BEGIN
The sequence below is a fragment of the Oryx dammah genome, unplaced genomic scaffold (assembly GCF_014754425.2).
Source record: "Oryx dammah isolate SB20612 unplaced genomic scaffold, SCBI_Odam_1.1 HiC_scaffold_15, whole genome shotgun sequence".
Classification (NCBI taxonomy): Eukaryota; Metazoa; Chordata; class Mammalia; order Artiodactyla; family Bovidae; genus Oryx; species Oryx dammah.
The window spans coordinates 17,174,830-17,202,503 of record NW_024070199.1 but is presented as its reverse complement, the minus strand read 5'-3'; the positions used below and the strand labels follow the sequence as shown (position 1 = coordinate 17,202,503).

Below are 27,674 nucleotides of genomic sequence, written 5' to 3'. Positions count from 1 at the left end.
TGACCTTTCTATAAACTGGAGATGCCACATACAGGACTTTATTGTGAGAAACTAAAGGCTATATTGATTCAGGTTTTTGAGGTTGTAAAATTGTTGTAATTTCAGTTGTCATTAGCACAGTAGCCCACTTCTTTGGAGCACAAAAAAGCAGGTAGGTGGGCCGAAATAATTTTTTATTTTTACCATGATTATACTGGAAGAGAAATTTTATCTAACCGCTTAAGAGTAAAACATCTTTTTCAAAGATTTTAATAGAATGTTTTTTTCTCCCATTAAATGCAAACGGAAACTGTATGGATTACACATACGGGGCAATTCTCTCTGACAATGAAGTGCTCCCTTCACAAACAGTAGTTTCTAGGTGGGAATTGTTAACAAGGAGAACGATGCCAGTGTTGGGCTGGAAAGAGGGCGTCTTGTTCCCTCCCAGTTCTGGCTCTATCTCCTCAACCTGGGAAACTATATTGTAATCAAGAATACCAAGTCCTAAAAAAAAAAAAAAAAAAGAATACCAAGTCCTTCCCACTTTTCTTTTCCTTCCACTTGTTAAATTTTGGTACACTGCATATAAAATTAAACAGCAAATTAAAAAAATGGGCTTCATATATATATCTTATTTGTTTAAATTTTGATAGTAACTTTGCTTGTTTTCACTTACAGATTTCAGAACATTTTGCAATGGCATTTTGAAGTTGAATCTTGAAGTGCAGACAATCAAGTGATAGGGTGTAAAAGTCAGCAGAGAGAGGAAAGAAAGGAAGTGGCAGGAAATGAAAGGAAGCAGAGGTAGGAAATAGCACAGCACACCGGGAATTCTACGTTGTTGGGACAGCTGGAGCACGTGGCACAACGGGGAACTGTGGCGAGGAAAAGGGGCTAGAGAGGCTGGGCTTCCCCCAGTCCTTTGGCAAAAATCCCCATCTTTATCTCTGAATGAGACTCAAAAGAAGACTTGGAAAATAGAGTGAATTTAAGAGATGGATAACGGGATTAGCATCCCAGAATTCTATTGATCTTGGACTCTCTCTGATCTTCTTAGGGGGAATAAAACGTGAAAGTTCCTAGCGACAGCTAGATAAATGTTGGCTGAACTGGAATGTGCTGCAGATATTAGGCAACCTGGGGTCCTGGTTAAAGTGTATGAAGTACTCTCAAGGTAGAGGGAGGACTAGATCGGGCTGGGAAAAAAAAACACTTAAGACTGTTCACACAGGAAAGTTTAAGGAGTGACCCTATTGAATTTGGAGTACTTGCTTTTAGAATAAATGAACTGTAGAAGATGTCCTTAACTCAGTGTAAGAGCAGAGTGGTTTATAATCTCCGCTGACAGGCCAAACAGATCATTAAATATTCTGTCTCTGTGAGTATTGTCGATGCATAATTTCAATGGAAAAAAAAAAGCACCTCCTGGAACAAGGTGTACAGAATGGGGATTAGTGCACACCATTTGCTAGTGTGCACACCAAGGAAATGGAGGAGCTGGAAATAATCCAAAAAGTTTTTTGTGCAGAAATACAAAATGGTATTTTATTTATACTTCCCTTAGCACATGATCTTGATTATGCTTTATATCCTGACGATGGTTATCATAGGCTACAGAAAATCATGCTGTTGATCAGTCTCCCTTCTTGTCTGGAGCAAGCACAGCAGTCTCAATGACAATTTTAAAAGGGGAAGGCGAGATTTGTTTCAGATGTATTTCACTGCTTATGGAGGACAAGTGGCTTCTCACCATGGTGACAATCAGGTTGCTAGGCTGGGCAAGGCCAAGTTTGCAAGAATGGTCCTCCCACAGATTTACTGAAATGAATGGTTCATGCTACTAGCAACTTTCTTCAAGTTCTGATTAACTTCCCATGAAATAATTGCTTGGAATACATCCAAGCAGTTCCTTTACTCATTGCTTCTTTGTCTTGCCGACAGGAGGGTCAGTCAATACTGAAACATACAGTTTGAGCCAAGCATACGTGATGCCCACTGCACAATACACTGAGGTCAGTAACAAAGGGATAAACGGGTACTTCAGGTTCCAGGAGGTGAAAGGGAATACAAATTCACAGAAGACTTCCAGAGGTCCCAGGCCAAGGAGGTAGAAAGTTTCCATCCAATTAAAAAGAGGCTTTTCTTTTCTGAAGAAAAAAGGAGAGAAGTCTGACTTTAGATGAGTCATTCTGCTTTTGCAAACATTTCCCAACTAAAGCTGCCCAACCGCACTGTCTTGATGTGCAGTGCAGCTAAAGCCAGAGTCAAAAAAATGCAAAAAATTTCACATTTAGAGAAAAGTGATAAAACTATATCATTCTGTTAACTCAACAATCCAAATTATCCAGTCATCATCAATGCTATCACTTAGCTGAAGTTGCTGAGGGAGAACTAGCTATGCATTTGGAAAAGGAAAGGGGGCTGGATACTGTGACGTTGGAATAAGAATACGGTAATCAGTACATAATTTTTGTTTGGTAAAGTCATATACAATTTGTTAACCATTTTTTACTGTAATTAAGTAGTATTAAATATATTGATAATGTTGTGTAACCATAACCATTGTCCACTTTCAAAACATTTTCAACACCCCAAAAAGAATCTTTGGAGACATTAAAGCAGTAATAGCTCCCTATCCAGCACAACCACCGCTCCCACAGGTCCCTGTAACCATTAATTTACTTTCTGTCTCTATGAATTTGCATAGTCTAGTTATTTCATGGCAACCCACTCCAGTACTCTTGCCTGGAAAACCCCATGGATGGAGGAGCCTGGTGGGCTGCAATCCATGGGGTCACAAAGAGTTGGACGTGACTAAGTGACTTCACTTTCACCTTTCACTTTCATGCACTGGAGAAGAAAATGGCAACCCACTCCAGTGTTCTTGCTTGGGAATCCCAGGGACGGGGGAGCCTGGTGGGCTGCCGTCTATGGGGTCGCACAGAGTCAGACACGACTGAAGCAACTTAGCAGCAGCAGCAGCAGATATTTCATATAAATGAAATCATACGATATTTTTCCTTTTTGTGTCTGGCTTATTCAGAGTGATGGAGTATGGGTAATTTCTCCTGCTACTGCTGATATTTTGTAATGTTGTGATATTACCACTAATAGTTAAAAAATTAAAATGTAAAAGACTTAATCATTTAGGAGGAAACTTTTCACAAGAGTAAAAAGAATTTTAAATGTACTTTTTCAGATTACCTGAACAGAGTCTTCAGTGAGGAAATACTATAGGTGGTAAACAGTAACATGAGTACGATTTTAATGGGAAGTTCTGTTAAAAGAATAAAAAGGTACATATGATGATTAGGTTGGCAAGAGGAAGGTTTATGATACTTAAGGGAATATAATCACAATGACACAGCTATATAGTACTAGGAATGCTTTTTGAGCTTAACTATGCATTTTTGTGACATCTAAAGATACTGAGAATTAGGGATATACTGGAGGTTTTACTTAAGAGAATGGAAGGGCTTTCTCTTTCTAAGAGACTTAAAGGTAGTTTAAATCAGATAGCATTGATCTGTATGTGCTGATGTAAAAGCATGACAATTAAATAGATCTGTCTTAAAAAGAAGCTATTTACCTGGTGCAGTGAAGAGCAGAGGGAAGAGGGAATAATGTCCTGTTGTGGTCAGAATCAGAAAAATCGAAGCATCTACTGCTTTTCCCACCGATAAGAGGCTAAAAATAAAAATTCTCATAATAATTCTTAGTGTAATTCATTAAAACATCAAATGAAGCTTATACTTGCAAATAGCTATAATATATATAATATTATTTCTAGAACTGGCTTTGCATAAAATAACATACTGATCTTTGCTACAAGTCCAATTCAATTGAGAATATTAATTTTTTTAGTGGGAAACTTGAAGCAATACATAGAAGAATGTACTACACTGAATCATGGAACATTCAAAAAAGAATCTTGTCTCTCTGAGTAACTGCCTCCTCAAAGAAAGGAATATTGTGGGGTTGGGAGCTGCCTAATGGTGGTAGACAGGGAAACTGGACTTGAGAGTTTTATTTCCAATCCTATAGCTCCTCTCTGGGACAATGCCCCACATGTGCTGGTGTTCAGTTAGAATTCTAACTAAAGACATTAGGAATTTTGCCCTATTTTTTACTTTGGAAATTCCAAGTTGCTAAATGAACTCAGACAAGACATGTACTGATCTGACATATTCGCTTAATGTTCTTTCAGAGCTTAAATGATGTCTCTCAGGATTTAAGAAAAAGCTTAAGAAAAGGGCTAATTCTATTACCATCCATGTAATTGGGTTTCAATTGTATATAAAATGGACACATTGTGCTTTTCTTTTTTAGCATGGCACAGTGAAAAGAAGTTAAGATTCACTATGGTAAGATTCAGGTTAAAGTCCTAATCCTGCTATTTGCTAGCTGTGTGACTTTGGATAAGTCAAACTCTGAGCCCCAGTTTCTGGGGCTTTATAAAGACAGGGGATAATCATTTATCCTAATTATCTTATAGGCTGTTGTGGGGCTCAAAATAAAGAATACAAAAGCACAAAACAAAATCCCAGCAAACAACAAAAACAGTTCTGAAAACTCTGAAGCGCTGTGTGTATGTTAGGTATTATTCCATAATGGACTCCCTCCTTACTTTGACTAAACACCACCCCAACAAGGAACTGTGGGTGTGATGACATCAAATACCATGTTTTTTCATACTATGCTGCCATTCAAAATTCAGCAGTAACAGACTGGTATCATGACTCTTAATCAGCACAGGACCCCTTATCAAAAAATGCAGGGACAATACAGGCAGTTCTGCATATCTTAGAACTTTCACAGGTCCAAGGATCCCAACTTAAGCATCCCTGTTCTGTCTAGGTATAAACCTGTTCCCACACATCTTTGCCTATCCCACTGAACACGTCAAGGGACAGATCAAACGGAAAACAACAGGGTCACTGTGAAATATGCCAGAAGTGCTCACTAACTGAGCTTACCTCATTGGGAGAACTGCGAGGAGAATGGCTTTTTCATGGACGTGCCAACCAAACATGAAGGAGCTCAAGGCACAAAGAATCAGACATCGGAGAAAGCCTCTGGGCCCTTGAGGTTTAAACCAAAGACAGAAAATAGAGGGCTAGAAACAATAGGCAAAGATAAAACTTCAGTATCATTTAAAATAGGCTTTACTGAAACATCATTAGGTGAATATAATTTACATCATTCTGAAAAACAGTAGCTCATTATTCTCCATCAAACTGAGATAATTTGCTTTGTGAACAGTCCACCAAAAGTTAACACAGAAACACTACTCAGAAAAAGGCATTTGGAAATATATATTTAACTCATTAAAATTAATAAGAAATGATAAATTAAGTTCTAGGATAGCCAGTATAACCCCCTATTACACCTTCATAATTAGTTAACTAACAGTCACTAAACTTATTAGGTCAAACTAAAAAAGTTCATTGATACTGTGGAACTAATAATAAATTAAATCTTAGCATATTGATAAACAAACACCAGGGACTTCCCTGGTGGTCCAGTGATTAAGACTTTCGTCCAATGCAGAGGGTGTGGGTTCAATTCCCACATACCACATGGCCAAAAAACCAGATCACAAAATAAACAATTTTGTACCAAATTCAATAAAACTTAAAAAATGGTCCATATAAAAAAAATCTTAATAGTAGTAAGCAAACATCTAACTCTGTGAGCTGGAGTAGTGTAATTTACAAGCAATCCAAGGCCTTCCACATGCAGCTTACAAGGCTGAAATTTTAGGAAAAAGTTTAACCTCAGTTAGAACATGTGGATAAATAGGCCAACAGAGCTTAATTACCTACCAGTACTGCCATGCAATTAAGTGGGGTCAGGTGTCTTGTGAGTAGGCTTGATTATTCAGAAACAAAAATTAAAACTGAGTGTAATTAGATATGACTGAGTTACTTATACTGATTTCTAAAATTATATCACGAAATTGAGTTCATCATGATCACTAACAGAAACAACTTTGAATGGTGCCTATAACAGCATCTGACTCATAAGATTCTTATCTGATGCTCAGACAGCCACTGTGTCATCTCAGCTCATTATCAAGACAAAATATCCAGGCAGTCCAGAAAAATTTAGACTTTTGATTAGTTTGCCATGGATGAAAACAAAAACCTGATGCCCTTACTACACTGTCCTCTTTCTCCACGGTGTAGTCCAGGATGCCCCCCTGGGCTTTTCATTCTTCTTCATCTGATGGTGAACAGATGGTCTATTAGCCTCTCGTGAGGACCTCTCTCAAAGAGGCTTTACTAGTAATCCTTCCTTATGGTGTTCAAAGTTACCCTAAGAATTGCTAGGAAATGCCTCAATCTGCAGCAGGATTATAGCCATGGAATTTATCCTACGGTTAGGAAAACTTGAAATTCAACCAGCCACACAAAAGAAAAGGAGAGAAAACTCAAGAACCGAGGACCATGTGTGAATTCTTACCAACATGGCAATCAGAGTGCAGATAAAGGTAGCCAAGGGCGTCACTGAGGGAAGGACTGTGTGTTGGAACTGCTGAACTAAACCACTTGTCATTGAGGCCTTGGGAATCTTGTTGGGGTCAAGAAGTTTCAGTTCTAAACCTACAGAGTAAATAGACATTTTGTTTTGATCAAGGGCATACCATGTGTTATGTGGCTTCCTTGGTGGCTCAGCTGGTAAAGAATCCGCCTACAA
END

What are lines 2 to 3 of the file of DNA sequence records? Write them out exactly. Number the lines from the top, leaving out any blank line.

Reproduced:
Source record: "Oryx dammah isolate SB20612 unplaced genomic scaffold, SCBI_Odam_1.1 HiC_scaffold_15, whole genome shotgun sequence".
Classification (NCBI taxonomy): Eukaryota; Metazoa; Chordata; class Mammalia; order Artiodactyla; family Bovidae; genus Oryx; species Oryx dammah.